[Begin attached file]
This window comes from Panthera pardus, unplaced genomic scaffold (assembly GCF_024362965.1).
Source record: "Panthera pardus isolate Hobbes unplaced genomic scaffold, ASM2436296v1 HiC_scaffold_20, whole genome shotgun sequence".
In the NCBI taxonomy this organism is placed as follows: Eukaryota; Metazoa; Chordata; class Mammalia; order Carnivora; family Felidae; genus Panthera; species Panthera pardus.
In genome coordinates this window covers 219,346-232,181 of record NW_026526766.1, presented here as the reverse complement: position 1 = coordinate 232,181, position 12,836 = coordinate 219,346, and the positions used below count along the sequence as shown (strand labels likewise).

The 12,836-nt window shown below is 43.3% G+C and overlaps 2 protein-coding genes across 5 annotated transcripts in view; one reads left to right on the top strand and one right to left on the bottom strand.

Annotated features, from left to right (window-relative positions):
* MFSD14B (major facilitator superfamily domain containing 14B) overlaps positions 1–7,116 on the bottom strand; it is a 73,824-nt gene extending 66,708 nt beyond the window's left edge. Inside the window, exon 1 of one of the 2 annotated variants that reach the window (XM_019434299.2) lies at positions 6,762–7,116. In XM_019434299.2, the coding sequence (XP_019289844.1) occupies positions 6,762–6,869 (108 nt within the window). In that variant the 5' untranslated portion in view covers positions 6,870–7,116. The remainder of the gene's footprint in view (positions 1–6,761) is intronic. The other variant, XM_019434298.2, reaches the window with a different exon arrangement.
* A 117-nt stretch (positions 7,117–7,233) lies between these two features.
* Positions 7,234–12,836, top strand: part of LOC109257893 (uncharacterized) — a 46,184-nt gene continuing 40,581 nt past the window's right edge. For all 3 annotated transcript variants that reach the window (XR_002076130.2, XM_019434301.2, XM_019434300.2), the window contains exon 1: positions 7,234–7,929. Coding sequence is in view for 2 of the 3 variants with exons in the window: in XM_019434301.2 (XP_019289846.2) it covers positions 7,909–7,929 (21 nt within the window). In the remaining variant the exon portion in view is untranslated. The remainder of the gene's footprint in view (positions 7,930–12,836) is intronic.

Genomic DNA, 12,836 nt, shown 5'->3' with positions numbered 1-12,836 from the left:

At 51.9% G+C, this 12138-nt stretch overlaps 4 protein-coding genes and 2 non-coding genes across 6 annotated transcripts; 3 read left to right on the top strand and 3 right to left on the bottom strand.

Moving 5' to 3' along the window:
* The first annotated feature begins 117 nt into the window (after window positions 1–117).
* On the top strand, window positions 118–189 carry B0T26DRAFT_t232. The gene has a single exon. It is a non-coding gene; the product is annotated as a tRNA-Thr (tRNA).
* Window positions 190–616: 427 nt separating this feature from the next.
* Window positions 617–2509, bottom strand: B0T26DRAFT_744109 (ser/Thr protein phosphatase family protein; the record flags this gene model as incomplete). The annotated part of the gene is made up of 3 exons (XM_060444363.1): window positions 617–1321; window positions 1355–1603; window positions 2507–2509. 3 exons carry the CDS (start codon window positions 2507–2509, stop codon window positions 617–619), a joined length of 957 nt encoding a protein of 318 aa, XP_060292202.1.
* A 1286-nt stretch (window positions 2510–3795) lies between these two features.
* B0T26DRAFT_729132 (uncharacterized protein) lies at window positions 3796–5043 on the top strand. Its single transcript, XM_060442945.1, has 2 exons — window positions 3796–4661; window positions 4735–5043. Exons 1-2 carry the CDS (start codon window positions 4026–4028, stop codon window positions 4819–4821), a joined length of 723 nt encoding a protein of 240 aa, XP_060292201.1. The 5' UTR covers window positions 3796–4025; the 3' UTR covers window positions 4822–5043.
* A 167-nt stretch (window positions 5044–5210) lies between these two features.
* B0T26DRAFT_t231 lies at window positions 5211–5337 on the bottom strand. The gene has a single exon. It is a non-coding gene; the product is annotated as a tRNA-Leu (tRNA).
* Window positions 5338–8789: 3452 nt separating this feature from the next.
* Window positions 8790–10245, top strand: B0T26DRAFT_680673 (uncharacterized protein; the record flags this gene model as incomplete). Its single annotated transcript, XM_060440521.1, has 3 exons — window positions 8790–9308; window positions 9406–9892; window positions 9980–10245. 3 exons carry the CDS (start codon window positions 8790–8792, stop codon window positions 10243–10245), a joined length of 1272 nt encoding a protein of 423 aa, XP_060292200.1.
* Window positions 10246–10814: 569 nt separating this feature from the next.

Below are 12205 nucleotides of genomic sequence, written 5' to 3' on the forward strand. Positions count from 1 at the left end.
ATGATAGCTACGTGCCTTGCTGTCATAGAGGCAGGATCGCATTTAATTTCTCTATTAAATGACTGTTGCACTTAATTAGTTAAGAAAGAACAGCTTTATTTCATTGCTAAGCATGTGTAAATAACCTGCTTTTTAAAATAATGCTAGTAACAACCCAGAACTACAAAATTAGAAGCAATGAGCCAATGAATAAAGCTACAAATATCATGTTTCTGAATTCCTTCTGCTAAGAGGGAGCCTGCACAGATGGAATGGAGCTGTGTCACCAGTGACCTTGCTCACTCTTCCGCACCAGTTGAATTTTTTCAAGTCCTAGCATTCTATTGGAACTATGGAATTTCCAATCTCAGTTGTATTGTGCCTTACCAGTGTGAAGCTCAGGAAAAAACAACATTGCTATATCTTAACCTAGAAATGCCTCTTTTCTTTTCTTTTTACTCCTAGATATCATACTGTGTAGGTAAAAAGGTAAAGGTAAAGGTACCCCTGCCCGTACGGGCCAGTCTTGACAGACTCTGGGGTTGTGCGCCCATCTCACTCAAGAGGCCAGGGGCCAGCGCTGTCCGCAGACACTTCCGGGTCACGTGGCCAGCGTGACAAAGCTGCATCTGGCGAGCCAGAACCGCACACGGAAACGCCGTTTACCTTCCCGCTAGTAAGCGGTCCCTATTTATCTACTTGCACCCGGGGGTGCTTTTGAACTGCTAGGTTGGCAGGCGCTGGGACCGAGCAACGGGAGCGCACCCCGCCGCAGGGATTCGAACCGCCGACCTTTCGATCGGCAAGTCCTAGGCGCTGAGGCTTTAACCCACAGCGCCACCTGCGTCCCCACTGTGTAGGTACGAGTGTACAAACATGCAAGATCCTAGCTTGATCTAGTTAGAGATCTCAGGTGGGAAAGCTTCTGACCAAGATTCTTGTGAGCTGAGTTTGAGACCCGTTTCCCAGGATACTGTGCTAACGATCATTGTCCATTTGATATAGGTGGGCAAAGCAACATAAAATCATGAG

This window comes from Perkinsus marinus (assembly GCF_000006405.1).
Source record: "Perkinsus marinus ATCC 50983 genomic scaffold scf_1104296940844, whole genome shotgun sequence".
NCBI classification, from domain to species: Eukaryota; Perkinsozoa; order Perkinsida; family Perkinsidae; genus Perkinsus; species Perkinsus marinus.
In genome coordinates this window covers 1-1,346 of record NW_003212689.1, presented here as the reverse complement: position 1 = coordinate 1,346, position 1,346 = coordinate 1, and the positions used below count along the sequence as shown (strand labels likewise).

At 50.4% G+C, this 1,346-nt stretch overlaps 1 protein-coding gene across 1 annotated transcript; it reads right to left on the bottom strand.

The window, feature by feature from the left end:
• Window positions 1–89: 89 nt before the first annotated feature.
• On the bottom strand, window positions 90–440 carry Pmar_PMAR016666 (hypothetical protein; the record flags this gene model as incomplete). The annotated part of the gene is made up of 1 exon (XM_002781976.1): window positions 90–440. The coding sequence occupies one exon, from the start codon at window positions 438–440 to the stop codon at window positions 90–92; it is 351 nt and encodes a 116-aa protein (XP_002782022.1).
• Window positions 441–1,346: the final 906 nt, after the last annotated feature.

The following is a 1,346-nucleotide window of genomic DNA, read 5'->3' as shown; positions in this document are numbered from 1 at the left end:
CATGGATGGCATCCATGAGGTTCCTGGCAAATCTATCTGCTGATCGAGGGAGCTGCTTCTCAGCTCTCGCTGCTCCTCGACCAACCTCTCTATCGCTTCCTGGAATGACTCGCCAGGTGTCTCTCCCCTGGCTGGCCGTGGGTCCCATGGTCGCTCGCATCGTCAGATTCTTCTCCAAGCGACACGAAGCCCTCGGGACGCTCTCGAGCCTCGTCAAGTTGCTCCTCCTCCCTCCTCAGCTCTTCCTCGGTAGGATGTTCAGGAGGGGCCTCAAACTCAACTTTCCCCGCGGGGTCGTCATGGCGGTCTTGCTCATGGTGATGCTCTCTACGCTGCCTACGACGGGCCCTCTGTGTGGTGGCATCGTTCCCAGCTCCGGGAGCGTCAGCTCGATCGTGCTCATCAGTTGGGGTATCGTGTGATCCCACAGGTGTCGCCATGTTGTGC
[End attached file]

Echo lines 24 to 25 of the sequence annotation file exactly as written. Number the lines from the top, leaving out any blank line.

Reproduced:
Below are 12205 nucleotides of genomic sequence, written 5' to 3' on the forward strand. Positions count from 1 at the left end.
ATGATAGCTACGTGCCTTGCTGTCATAGAGGCAGGATCGCATTTAATTTCTCTATTAAATGACTGTTGCACTTAATTAGTTAAGAAAGAACAGCTTTATTTCATTGCTAAGCATGTGTAAATAACCTGCTTTTTAAAATAATGCTAGTAACAACCCAGAACTACAAAATTAGAAGCAATGAGCCAATGAATAAAGCTACAAATATCATGTTTCTGAATTCCTTCTGCTAAGAGGGAGCCTGCACAGATGGAATGGAGCTGTGTCACCAGTGACCTTGCTCACTCTTCCGCACCAGTTGAATTTTTTCAAGTCCTAGCATTCTATTGGAACTATGGAATTTCCAATCTCAGTTGTATTGTGCCTTACCAGTGTGAAGCTCAGGAAAAAACAACATTGCTATATCTTAACCTAGAAATGCCTCTTTTCTTTTCTTTTTACTCCTAGATATCATACTGTGTAGGTAAAAAGGTAAAGGTAAAGGTACCCCTGCCCGTACGGGCCAGTCTTGACAGACTCTGGGGTTGTGCGCCCATCTCACTCAAGAGGCCAGGGGCCAGCGCTGTCCGCAGACACTTCCGGGTCACGTGGCCAGCGTGACAAAGCTGCATCTGGCGAGCCAGAACCGCACACGGAAACGCCGTTTACCTTCCCGCTAGTAAGCGGTCCCTATTTATCTACTTGCACCCGGGGGTGCTTTTGAACTGCTAGGTTGGCAGGCGCTGGGACCGAGCAACGGGAGCGCACCCCGCCGCAGGGATTCGAACCGCCGACCTTTCGATCGGCAAGTCCTAGGCGCTGAGGCTTTAACCCACAGCGCCACCTGCGTCCCCACTGTGTAGGTACGAGTGTACAAACATGCAAGATCCTAGCTTGATCTAGTTAGAGATCTCAGGTGGGAAAGCTTCTGACCAAGATTCTTGTGAGCTGAGTTTGAGACCCGTTTCCCAGGATACTGTGCTAACGATCATTGTCCATTTGATATAGGTGGGCAAAGCAACATAAAATCATGAG